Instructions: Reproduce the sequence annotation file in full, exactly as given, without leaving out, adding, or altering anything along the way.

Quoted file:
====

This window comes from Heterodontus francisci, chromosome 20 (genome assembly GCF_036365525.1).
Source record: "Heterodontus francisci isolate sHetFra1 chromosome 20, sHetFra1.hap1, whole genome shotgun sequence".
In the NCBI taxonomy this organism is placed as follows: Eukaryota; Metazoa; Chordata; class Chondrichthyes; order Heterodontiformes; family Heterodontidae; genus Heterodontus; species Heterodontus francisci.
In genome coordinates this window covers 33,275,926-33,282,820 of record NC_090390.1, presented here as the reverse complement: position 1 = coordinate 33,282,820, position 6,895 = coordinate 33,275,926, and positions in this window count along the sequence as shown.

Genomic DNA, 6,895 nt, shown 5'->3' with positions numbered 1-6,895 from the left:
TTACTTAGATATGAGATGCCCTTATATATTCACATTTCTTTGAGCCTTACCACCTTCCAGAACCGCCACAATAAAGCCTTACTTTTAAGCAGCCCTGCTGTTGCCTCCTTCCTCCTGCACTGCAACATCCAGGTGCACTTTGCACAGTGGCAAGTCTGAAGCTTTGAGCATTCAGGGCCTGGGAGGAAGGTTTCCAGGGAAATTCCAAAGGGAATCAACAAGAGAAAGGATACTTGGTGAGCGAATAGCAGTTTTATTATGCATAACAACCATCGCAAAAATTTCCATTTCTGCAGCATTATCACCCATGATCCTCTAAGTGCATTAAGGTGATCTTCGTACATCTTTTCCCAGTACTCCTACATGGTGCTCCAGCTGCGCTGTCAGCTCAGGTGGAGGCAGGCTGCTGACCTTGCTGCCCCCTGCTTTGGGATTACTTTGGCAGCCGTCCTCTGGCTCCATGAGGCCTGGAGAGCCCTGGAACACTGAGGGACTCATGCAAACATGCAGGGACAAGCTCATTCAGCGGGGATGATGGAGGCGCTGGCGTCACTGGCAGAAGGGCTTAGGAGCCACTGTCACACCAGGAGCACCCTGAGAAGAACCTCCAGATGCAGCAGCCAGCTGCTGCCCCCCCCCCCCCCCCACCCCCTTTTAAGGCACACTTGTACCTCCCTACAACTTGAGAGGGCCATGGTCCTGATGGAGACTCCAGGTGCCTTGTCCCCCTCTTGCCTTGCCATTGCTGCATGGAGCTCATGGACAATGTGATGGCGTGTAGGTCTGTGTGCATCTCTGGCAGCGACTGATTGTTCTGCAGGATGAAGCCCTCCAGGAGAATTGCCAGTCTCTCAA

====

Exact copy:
This window comes from Heterodontus francisci, chromosome 20 (genome assembly GCF_036365525.1).
Source record: "Heterodontus francisci isolate sHetFra1 chromosome 20, sHetFra1.hap1, whole genome shotgun sequence".
In the NCBI taxonomy this organism is placed as follows: Eukaryota; Metazoa; Chordata; class Chondrichthyes; order Heterodontiformes; family Heterodontidae; genus Heterodontus; species Heterodontus francisci.
In genome coordinates this window covers 33,275,926-33,282,820 of record NC_090390.1, presented here as the reverse complement: position 1 = coordinate 33,282,820, position 6,895 = coordinate 33,275,926, and positions in this window count along the sequence as shown.

Genomic DNA, 6,895 nt, shown 5'->3' with positions numbered 1-6,895 from the left:
TTACTTAGATATGAGATGCCCTTATATATTCACATTTCTTTGAGCCTTACCACCTTCCAGAACCGCCACAATAAAGCCTTACTTTTAAGCAGCCCTGCTGTTGCCTCCTTCCTCCTGCACTGCAACATCCAGGTGCACTTTGCACAGTGGCAAGTCTGAAGCTTTGAGCATTCAGGGCCTGGGAGGAAGGTTTCCAGGGAAATTCCAAAGGGAATCAACAAGAGAAAGGATACTTGGTGAGCGAATAGCAGTTTTATTATGCATAACAACCATCGCAAAAATTTCCATTTCTGCAGCATTATCACCCATGATCCTCTAAGTGCATTAAGGTGATCTTCGTACATCTTTTCCCAGTACTCCTACATGGTGCTCCAGCTGCGCTGTCAGCTCAGGTGGAGGCAGGCTGCTGACCTTGCTGCCCCCTGCTTTGGGATTACTTTGGCAGCCGTCCTCTGGCTCCATGAGGCCTGGAGAGCCCTGGAACACTGAGGGACTCATGCAAACATGCAGGGACAAGCTCATTCAGCGGGGATGATGGAGGCGCTGGCGTCACTGGCAGAAGGGCTTAGGAGCCACTGTCACACCAGGAGCACCCTGAGAAGAACCTCCAGATGCAGCAGCCAGCTGCTGCCCCCCCCCCCCCCCCACCCCCTTTTAAGGCACACTTGTACCTCCCTACAACTTGAGAGGGCCATGGTCCTGATGGAGACTCCAGGTGCCTTGTCCCCCTCTTGCCTTGCCATTGCTGCATGGAGCTCATGGACAATGTGATGGCGTGTAGGTCTGTGTGCATCTCTGGCAGCGACTGATTGTTCTGCAGGATGAAGCCCTCCAGGAGAATTGCCAGTCTCTCAA